Kelly Fredericks, president and CEO of the Rhode Island Airport Corporation (RIAC), doesn’t see any chance of relocating the Winslow Park playing fields to anywhere but airport property in the Lakeshore Drive neighborhood.
“Our position is that we’re moving full steam ahead. We’ve gone too far to stop now,” Fredericks said in an interview Friday.
Lakeshore Drive has been the designated site for the fields, which must be moved for an extension of Green Airport’s main runway, since the fall of 2012 when the City Council signed a memorandum of understanding with RIAC. Under the agreement, the council dropped its legal challenge of the longer runway and RIAC agreed to a series of provisions, including the relocation of the softball and soccer fields.
But last week, where the fields should be relocated was raised again when Ward 4 Councilman Joseph Solomon suggested either Rocky Point or City Park would be preferable. His reasons: Air quality and safety would be better than adjacent to the airport. Cost also appeared to be a factor, as both Solomon and Steve Merolla (D-Ward 9) raised the possibility of locating the fields elsewhere when, in a presentation to the council, Fredericks revealed the cost of the project was more than first estimated. The cost has climbed from $5.5 million to $7.5 million.
Yesterday, Solomon was adamant that until the Lakeshore site gets clearance from the Department of Health and the Department of Transportation designs safe access on Airport Road, the fields would be better situated elsewhere.
“I don’t think where we’re putting them is taking them out of harm’s way. It’s the easy way to go. It’s not the right way to go. Let’s look at the options,” he said.
Solomon also brought up the issue of the cost.
“When you’re going to spend $7 million, try to look for a better location. Based on the information presented to the City Council, they [RIAC] can still do something about it. I think that design can be placed in a number of potential other locations,” he said.
Could those funds be spent on fields elsewhere?
Fredericks isn’t sure.
“We have used federal funds for this design,” he said.
Ward 3 Councilwoman Camille Vella-Wilkinson, who spearheaded negotiations for the airport agreement along with former City Council President Bruce Place, said City Park and Rocky Point were looked at early on. City Park was ruled out because it lacked space and the city owned 41 acres of Rocky Point. The remaining acres of the former amusement park are owned by the state.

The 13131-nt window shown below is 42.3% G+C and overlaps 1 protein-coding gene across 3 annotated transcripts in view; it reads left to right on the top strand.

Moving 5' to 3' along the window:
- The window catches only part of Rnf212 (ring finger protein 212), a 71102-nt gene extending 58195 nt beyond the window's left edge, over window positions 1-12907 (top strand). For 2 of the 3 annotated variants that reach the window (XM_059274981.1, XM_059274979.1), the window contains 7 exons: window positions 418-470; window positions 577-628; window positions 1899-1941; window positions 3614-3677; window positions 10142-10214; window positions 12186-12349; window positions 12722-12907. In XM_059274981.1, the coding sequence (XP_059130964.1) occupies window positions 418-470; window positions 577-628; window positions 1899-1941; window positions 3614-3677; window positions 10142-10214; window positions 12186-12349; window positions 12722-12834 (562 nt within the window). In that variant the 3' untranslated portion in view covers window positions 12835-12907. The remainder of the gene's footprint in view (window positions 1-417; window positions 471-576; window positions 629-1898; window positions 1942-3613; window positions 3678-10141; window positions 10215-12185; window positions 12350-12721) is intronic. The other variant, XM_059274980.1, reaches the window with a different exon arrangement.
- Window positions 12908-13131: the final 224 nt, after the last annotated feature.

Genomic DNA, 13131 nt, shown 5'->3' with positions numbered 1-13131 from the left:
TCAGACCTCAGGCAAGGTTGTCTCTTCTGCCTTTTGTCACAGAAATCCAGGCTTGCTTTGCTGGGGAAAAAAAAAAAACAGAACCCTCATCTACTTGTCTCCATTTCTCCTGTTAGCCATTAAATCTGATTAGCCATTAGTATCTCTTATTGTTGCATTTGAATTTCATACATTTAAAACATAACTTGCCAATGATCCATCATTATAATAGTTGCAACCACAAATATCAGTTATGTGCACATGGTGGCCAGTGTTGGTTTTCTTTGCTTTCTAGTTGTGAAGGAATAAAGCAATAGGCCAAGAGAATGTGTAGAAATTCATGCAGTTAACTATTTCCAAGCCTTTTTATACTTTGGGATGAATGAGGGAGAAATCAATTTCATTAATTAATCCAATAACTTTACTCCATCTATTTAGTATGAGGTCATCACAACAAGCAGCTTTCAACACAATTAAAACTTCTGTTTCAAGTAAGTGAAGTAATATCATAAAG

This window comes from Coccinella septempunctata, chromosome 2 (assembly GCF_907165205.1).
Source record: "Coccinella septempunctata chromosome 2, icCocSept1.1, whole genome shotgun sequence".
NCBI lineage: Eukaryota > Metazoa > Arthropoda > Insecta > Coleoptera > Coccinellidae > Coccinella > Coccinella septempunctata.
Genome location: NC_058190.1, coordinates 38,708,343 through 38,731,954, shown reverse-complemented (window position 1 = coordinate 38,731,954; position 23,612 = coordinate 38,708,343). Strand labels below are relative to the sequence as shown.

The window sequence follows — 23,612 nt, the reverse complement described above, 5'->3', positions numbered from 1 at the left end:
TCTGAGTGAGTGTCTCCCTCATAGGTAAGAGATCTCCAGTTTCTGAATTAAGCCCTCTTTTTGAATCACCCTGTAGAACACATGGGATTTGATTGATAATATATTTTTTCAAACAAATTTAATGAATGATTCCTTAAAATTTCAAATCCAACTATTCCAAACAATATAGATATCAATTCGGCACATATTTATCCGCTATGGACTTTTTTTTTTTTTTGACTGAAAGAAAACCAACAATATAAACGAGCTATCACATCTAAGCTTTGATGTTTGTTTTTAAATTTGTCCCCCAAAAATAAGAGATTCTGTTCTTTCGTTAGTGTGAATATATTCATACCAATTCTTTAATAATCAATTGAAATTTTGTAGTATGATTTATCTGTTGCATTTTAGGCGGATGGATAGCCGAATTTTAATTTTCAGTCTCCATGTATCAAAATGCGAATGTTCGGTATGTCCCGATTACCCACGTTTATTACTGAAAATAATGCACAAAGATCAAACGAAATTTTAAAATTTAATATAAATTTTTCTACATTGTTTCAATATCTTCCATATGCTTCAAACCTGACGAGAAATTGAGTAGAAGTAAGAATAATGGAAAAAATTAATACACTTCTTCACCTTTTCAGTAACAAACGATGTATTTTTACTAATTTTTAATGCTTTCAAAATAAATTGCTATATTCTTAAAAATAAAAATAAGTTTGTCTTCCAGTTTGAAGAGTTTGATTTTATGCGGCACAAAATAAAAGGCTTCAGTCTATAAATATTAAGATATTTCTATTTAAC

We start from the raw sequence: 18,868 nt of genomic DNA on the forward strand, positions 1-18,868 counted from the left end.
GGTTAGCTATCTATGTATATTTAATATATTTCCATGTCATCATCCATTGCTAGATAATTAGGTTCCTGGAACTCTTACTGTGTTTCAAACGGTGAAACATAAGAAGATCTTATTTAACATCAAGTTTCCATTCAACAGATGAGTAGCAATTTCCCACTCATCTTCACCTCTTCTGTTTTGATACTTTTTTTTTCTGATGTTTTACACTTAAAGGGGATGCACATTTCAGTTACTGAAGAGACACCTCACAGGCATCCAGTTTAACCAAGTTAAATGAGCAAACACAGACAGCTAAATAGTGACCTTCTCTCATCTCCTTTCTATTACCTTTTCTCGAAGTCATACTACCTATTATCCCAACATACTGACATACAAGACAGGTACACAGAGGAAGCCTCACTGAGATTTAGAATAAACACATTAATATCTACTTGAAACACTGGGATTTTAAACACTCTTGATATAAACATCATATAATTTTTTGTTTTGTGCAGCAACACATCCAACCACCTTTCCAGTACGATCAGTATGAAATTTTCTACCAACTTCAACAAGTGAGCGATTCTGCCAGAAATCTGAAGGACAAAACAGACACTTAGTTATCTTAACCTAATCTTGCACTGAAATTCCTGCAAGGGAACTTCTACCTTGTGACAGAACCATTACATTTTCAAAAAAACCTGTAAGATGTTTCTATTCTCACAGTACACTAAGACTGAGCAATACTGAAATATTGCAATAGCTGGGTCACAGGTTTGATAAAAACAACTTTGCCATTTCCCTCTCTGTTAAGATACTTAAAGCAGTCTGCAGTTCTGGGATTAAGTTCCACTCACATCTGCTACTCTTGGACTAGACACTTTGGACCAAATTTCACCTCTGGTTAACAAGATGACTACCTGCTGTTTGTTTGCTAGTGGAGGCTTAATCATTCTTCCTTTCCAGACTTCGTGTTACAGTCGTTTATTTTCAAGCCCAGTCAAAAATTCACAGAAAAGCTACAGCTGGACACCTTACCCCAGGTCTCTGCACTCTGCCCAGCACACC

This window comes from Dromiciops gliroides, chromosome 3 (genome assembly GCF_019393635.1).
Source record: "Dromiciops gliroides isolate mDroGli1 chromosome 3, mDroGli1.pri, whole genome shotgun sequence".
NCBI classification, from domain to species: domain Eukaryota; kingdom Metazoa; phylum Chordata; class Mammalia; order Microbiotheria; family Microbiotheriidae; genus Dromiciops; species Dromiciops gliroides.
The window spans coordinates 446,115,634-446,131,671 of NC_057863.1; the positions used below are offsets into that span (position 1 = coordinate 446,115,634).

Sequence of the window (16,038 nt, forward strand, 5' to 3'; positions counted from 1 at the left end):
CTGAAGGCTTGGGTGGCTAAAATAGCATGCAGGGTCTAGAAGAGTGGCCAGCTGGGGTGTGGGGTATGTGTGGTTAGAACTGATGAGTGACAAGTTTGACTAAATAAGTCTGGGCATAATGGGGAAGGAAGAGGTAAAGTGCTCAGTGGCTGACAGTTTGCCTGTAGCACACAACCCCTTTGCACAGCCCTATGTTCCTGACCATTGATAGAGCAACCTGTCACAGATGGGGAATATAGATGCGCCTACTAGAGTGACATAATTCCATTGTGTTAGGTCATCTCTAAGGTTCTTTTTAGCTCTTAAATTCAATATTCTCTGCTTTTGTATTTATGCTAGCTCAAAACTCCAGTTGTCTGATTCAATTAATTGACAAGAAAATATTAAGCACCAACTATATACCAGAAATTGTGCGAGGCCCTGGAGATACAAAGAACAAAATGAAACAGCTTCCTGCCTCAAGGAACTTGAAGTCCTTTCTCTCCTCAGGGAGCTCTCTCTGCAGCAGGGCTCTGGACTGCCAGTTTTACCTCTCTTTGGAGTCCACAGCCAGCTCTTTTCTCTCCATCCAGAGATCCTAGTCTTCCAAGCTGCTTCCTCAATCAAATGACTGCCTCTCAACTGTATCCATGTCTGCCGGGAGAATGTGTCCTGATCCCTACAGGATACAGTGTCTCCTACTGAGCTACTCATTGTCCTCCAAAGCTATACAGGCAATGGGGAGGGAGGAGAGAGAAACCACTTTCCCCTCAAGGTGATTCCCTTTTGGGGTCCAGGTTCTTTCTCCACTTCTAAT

While she thinks Rocky Point would be a great place to have fields, Vella-Wilkinson points out the land isn’t owned by the city and it wouldn’t be the city’s decision. The CCRI Knight Campus was also in the mix as a site early on, and viewed as the preferred location, but a combination of issues with terrain and control of the fields made it unviable.
Vella-Wilkinson also questions Merolla’s argument that the airport bought the Lakeshore Drive houses because of their proximity to the airport and that children would be playing in an area of poor air quality. She points out the houses were acquired because they were in a “high noise contour” and not because of air quality. And, she observed, those noise contours are projected to constrict in the years ahead.
“I personally think it [the fields] is going to increase the value of the homes in the neighborhood,” Vella-Wilkinson said. “This is going to be gorgeous.”
Ward 5 Councilman Ed Ladouceur said Solomon’s Rocky Point suggestion was a surprise to him. He questioned whether the state would develop league fields at the park.
Apponaug Girls Softball league president Robert Chevien said he was surprised that other locations are being suggested for the fields now.
“Where were these two councilmen two years ago when this thing started?” he asked.
With 90 percent of the Lakeshore Drive fields design completed, construction is slated to start in the spring. The fields are to be ready for play in 2015, so that the existing Winslow Park can make room for a relocated Main Avenue. Moving the road is required to extend the main runway to 8,700 feet. That project is projected for completion in 2017 with, as Fredericks says, the first takeoff occurring on Dec. 7, 2017.
Resolutions docketed by Solomon call for a DOT traffic study of the use of the existing maintenance service road, which intersects with Airport Road, as access and egress to the fields, and a study from the Department of Health.
“I’m requesting additional information from the state.
Maybe they’re not putting them in harm’s way. I could be wrong, but let the experts tell us. We have to do our due diligence,” he said.
As for whether he agreed to the Lakeshore Drive site when he signed the agreement with RIAC, Solomon said, “Maybe I made a mistake signing the MOU.”